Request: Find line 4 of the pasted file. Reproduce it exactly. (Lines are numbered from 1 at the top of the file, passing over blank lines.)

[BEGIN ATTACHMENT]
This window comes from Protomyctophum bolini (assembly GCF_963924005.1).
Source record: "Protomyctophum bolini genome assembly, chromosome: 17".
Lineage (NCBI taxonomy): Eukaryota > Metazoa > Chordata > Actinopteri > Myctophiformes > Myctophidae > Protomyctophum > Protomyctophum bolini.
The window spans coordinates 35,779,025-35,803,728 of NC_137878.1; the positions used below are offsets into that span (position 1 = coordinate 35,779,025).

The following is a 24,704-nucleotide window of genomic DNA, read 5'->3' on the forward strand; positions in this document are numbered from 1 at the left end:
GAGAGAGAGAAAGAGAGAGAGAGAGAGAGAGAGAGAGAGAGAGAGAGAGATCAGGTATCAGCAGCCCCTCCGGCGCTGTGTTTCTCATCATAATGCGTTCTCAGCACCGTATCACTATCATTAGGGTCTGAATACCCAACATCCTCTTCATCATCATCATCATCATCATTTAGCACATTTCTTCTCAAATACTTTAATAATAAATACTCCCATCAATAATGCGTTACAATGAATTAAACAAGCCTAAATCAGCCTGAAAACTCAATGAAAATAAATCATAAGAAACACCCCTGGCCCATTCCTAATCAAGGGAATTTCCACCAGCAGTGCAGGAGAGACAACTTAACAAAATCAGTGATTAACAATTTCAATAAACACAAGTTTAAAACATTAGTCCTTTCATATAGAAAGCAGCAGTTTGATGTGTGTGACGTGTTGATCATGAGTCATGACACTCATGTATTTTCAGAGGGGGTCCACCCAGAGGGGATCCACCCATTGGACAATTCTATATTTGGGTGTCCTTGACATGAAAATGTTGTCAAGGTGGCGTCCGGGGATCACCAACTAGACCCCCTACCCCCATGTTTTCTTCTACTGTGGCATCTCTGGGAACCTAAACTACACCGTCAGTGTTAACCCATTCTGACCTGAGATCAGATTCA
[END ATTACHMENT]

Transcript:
The window spans coordinates 35,779,025-35,803,728 of NC_137878.1; the positions used below are offsets into that span (position 1 = coordinate 35,779,025).